Pithy is powerful

hway8According to legend, Ernest Hemingway was once eating a meal with some fellow writers when he bet all of them $10 that he could write an entire novel in six words.  Six words!  It seems ridiculous at first, which is why the other writers were probably pretty quick to take up his offer.  Hemingway then took his pen to a napkin and wrote these chilling words:

“For sale: baby shoes, never worn.”

He then passed the napkin around the table and, one at a time, each of the writers payed up.

This story about Hemingway, it turns out, is nothing more than a legend, but it proves an important point: pithy can be powerful.  You don’t have to be long-winded to make an impact with your speech or writing.  Preachers don’t have to spend hours and hours drawing out every little detail of a story, because the human imagination is powerful.  Allowing it to fill in the blanks actually adds more color to a story than a communicator could ever add on his own.

In the economy of words, less is more.

Jesus seems to have understood this.  Some of the sermons we consider the most powerful ever spoken are just a few sentences long.  Like Hemingway, Jesus got to the heart of the issue in a quick and memorable way.  His use of parables and short imagery allowed him to paint a broader picture without wasting his breath.

If you are a communicator by trade this kind of thing might really interest you, but what if you’re more of a behind-the-scenes kind of person?  Well, in Matthew 6, Jesus also told us the word count on our prayers doesn’t affect whether or not they’ll be answered:

“When you pray, don’t babble on and on as the Gentiles do. They think their prayers are answered merely by repeating their words again and again. Don’t be like them, for your Father knows exactly what you need even before you ask him!”

The Bible also encourages us to be better listeners than orators, and seems to suggest those that fail to listen well are more likely to be angry people too.  James writes, “Understand this, my dear brothers and sisters: You must all be quick to listen, slow to speak, and slow to get angry.”

Proverbs 17 suggests the same, saying, “A truly wise person uses few words; a person with understanding is even-tempered.”  It also goes on to say even fools seem intelligent when their mouths are shut!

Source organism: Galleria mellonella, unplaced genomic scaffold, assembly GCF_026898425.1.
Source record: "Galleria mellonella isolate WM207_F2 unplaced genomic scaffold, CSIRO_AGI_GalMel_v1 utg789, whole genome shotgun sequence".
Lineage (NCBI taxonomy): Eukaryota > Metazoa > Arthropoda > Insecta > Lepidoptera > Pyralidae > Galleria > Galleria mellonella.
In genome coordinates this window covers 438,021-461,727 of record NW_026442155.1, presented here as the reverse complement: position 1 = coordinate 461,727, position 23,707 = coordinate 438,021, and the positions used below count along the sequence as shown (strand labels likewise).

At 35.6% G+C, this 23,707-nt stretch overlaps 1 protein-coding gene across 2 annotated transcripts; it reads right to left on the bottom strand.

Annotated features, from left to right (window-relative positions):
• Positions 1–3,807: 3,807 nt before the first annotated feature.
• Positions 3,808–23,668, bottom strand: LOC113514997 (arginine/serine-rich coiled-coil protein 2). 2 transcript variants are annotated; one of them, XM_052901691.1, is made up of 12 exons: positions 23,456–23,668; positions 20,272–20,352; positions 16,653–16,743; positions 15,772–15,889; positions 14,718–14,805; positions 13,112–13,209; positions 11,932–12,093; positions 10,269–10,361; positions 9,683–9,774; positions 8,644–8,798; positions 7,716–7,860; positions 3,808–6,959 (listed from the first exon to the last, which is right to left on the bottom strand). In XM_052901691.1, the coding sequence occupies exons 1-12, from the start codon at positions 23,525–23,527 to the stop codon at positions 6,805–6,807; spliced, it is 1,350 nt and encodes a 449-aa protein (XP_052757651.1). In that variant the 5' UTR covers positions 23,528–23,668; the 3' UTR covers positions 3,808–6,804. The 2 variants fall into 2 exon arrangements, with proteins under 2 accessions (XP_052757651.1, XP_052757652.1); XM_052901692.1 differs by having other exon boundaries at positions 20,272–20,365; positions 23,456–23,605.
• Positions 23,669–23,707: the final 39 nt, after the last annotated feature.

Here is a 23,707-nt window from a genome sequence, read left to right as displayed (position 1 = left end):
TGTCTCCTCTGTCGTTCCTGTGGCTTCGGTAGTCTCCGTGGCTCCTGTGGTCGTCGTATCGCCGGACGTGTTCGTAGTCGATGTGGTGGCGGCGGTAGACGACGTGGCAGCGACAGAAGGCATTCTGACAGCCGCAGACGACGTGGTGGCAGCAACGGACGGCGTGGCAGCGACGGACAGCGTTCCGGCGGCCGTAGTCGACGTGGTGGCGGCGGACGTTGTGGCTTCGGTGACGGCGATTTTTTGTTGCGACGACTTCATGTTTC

So be wise and learn to do the same.  Listen well, allowing your thoughts be well-formed before they leave your mouth, your keyboard, or whatever.  And when you do speak, remember an entire novel can be written in six words!

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What’s Your Next Step?

What's Your Next Step

My church offers something we call “Next Steps” to help guide our guests through the first few milestones of their faith. These steps include things like salvation, baptism, serving, giving, and getting involved in a small group.  What I love about our Next Steps is they provide a clear path for those who are new to the church but are unsure of how to answer the question, “What’s next?”

But regardless of how long you’ve been a believer, all of us should be trying to figure out our next steps. Proverbs 4:26 (NIV) says, “Give careful thought to the paths for your feet and be steadfast in all your ways.”  In other words, don’t just keep wandering through your life without considering where your feet are taking you!

As we mature in the faith it can sometimes require more prayer and patience to discern where we should plant our feet next, but that shouldn’t stop us from putting forth the effort. Quite the opposite, actually, because when we truly “walk by faith, not by sight” (2 Corinthians 5:7) God can take us places we previously thought it would be impossible for us to go!

Not only that, but I think failing to take your next step is to take your salvation for granted. Let me explain:

The first few verses of Acts 3 talk about a man who was born lame, unable to take a single step in more than 40 years of life. Each day he would beg for cash at the Temple, until one day Peter and John came along and Jesus healed the man through them.  The man’s response to the miracle was appropriate: “He jumped up, stood on his feet, and began to walk! Then, walking, leaping, and praising God, he went into the Temple with them” (Acts 3:8, NLT).

Not only is this an amazing and praiseworthy biblical event, but it’s also a powerful metaphor for our own spiritual condition.  From the time we’re born we are spiritually lame, and salvation is the first step our souls ever take after they are miraculously healed by Jesus.  But how ungrateful would we have to be to experience a miracle like that only to take one or two steps and then quit?

When you recognize it's a miracle you can even walk, every step is special.When you recognize it’s a miracle you can even walk, every step is special.  So as you consider your paths and prepare to take your next steps, don’t do so out of mere obligation, but walk, leap, and praise God for the miracle he’s performed in your life!

Need help figuring out your Next Step?  Click on the “Contact” tab to let me know and I’ll be happy to help!